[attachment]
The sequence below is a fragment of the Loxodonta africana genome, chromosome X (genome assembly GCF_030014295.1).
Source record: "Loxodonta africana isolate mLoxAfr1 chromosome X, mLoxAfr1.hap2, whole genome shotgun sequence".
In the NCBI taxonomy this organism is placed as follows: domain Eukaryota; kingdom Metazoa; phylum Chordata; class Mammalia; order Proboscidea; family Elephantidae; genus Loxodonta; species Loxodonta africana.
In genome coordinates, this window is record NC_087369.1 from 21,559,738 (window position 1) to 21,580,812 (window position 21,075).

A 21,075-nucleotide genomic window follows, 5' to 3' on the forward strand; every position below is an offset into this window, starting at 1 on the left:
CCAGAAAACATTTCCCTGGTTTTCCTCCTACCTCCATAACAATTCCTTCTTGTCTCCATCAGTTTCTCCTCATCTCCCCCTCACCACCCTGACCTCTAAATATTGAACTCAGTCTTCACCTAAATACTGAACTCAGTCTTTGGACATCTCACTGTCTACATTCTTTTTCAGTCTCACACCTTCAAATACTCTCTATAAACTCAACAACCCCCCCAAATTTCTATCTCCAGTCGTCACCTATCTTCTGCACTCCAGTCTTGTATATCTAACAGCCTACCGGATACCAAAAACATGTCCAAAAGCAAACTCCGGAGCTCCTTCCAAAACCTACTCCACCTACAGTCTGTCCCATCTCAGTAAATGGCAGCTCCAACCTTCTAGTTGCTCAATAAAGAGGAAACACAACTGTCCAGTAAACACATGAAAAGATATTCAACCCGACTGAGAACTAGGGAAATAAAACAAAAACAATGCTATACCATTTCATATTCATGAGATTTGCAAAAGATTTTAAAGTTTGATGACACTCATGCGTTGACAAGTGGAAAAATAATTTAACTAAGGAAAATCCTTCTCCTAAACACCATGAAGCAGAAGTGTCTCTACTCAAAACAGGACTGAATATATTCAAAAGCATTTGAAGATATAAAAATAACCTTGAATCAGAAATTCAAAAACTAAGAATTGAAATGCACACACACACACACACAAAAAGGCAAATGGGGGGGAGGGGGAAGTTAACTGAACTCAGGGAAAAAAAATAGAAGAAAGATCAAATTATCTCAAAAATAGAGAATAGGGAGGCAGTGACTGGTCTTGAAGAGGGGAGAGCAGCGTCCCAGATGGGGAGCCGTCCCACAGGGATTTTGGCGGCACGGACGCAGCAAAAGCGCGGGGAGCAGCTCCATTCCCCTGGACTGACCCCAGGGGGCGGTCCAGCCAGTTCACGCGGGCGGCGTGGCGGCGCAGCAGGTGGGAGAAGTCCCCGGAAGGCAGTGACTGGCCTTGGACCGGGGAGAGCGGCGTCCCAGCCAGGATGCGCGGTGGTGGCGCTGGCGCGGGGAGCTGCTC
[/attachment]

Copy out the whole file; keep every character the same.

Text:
The sequence below is a fragment of the Loxodonta africana genome, chromosome X (genome assembly GCF_030014295.1).
Source record: "Loxodonta africana isolate mLoxAfr1 chromosome X, mLoxAfr1.hap2, whole genome shotgun sequence".
In the NCBI taxonomy this organism is placed as follows: domain Eukaryota; kingdom Metazoa; phylum Chordata; class Mammalia; order Proboscidea; family Elephantidae; genus Loxodonta; species Loxodonta africana.
In genome coordinates, this window is record NC_087369.1 from 21,559,738 (window position 1) to 21,580,812 (window position 21,075).

A 21,075-nucleotide genomic window follows, 5' to 3' on the forward strand; every position below is an offset into this window, starting at 1 on the left:
CCAGAAAACATTTCCCTGGTTTTCCTCCTACCTCCATAACAATTCCTTCTTGTCTCCATCAGTTTCTCCTCATCTCCCCCTCACCACCCTGACCTCTAAATATTGAACTCAGTCTTCACCTAAATACTGAACTCAGTCTTTGGACATCTCACTGTCTACATTCTTTTTCAGTCTCACACCTTCAAATACTCTCTATAAACTCAACAACCCCCCCAAATTTCTATCTCCAGTCGTCACCTATCTTCTGCACTCCAGTCTTGTATATCTAACAGCCTACCGGATACCAAAAACATGTCCAAAAGCAAACTCCGGAGCTCCTTCCAAAACCTACTCCACCTACAGTCTGTCCCATCTCAGTAAATGGCAGCTCCAACCTTCTAGTTGCTCAATAAAGAGGAAACACAACTGTCCAGTAAACACATGAAAAGATATTCAACCCGACTGAGAACTAGGGAAATAAAACAAAAACAATGCTATACCATTTCATATTCATGAGATTTGCAAAAGATTTTAAAGTTTGATGACACTCATGCGTTGACAAGTGGAAAAATAATTTAACTAAGGAAAATCCTTCTCCTAAACACCATGAAGCAGAAGTGTCTCTACTCAAAACAGGACTGAATATATTCAAAAGCATTTGAAGATATAAAAATAACCTTGAATCAGAAATTCAAAAACTAAGAATTGAAATGCACACACACACACACACAAAAAGGCAAATGGGGGGGAGGGGGAAGTTAACTGAACTCAGGGAAAAAAAATAGAAGAAAGATCAAATTATCTCAAAAATAGAGAATAGGGAGGCAGTGACTGGTCTTGAAGAGGGGAGAGCAGCGTCCCAGATGGGGAGCCGTCCCACAGGGATTTTGGCGGCACGGACGCAGCAAAAGCGCGGGGAGCAGCTCCATTCCCCTGGACTGACCCCAGGGGGCGGTCCAGCCAGTTCACGCGGGCGGCGTGGCGGCGCAGCAGGTGGGAGAAGTCCCCGGAAGGCAGTGACTGGCCTTGGACCGGGGAGAGCGGCGTCCCAGCCAGGATGCGCGGTGGTGGCGCTGGCGCGGGGAGCTGCTC